The change in analytics technologies has been rapid and broad. There’s no doubt that the current array of analytical technologies is more powerful and less expensive than the previous generation. It enables companies to store and analyze both far more data and many different types of it. Analyses and recommendations come much faster, approaching real time in many cases. In short, all analytical boats have risen.
With internet of things data becoming popular in many industries, analyzing data near the source will become increasingly important, particularly in remote geographies where telecommunications constraints might limit centralization of data.
These new tools are also more complex and in many cases require higher levels of expertise to work with. As analytics has grown in importance over the last decade, the commitments that organizations must make to excel with it have also grown. Because so many companies have realized that analytics are critical to their business success, new technologies haven’t necessarily made it easier to become — and remain — an analytical competitor. Using state-of-the-art analytical technologies is a prerequisite for success, but their widespread availability puts an increasing premium on nontechnical factors like analytical leadership, culture, and strategy.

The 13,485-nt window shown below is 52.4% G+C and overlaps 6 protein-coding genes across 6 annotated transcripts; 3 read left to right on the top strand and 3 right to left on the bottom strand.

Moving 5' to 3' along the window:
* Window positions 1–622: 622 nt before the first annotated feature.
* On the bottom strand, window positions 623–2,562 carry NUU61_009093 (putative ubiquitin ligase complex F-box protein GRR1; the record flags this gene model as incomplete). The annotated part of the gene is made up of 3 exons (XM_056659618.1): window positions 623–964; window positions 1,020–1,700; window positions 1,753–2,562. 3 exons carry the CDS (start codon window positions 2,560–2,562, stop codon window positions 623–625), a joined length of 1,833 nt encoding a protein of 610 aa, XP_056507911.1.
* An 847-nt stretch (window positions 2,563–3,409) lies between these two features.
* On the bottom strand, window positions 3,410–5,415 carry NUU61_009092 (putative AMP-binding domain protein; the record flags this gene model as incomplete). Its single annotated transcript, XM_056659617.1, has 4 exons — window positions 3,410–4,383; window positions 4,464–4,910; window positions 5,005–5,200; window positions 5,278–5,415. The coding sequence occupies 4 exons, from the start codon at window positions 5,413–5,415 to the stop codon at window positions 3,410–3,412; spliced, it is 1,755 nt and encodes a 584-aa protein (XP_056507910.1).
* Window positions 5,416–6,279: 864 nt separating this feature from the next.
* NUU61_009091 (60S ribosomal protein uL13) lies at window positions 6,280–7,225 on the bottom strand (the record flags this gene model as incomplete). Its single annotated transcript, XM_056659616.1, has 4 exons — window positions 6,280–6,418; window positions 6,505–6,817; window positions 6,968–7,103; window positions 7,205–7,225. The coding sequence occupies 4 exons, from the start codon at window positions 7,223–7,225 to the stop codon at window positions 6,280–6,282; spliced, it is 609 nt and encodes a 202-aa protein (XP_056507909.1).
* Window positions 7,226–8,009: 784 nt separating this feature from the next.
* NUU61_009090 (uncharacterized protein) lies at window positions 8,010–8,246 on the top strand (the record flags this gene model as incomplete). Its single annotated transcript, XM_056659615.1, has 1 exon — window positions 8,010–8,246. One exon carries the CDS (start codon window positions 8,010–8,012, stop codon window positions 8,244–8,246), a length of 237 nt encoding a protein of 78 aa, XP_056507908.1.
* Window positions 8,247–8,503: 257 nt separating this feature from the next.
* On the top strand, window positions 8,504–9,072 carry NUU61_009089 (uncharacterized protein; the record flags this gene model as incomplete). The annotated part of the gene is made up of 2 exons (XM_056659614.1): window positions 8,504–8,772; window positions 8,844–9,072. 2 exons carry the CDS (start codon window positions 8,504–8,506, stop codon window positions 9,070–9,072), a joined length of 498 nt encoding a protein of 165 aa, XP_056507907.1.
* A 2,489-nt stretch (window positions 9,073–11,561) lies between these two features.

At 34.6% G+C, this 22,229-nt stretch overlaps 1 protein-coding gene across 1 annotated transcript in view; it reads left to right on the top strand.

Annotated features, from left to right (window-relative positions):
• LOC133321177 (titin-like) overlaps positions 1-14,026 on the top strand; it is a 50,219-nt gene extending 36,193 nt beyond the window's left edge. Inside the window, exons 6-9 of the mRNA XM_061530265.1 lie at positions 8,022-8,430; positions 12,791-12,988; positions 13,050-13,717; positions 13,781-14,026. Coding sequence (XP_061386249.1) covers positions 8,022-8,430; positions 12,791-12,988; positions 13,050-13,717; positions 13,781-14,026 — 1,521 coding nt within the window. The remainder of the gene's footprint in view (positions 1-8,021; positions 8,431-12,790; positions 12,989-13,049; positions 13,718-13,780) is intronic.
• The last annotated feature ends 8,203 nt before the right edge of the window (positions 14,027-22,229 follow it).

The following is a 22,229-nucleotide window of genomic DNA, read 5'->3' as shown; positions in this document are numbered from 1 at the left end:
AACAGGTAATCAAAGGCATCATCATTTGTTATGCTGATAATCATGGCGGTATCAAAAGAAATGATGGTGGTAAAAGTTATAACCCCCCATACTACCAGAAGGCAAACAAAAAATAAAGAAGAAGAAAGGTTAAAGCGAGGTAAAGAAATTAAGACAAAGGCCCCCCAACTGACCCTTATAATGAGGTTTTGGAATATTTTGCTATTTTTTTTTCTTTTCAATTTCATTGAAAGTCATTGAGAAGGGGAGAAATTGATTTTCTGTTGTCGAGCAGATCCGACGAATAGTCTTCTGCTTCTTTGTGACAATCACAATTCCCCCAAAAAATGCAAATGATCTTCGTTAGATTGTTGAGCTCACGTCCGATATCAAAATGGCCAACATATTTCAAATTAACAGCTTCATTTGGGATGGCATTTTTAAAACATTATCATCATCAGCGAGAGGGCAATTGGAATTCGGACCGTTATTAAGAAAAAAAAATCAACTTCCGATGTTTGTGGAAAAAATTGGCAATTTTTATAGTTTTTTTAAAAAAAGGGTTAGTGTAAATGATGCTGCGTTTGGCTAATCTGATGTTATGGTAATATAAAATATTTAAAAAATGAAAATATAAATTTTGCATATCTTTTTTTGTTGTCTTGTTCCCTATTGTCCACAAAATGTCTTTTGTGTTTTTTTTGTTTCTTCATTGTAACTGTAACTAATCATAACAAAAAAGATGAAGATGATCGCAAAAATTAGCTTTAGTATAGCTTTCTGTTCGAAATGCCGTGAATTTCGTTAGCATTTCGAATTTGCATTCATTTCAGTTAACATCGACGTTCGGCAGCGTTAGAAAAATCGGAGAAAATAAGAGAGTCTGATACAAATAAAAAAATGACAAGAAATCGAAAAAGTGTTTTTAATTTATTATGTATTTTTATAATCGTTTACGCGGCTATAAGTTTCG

Thomas H. Davenport. How Analytics Has Changed in the Last 10 Years (and How It’s Stayed the Same). June 22, 2017. The Harvard Business Review.